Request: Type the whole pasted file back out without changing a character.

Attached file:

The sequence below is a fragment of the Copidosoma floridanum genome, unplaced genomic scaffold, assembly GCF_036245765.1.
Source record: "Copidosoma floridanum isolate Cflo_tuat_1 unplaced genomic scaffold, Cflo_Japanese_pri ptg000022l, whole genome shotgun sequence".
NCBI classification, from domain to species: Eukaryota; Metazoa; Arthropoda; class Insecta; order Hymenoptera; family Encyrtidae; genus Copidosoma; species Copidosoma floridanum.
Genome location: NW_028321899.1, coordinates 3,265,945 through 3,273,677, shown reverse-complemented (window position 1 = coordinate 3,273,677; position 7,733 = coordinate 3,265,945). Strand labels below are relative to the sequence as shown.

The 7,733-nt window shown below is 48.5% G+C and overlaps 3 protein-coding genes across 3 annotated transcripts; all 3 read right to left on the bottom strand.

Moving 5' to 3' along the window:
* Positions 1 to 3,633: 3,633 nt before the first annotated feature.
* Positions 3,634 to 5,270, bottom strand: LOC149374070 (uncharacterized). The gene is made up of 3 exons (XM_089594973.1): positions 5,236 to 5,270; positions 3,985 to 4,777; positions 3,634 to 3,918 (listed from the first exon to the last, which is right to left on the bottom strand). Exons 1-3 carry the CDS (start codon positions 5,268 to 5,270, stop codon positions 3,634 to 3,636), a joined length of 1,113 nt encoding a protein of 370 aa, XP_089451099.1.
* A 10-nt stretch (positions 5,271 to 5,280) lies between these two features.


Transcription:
The sequence below is a fragment of the Copidosoma floridanum genome, unplaced genomic scaffold, assembly GCF_036245765.1.
Source record: "Copidosoma floridanum isolate Cflo_tuat_1 unplaced genomic scaffold, Cflo_Japanese_pri ptg000022l, whole genome shotgun sequence".
NCBI classification, from domain to species: Eukaryota; Metazoa; Arthropoda; class Insecta; order Hymenoptera; family Encyrtidae; genus Copidosoma; species Copidosoma floridanum.
Genome location: NW_028321899.1, coordinates 3,265,945 through 3,273,677, shown reverse-complemented (window position 1 = coordinate 3,273,677; position 7,733 = coordinate 3,265,945). Strand labels below are relative to the sequence as shown.

The 7,733-nt window shown below is 48.5% G+C and overlaps 3 protein-coding genes across 3 annotated transcripts; all 3 read right to left on the bottom strand.

Moving 5' to 3' along the window:
* Positions 1 to 3,633: 3,633 nt before the first annotated feature.
* Positions 3,634 to 5,270, bottom strand: LOC149374070 (uncharacterized). The gene is made up of 3 exons (XM_089594973.1): positions 5,236 to 5,270; positions 3,985 to 4,777; positions 3,634 to 3,918 (listed from the first exon to the last, which is right to left on the bottom strand). Exons 1-3 carry the CDS (start codon positions 5,268 to 5,270, stop codon positions 3,634 to 3,636), a joined length of 1,113 nt encoding a protein of 370 aa, XP_089451099.1.
* A 10-nt stretch (positions 5,271 to 5,280) lies between these two features.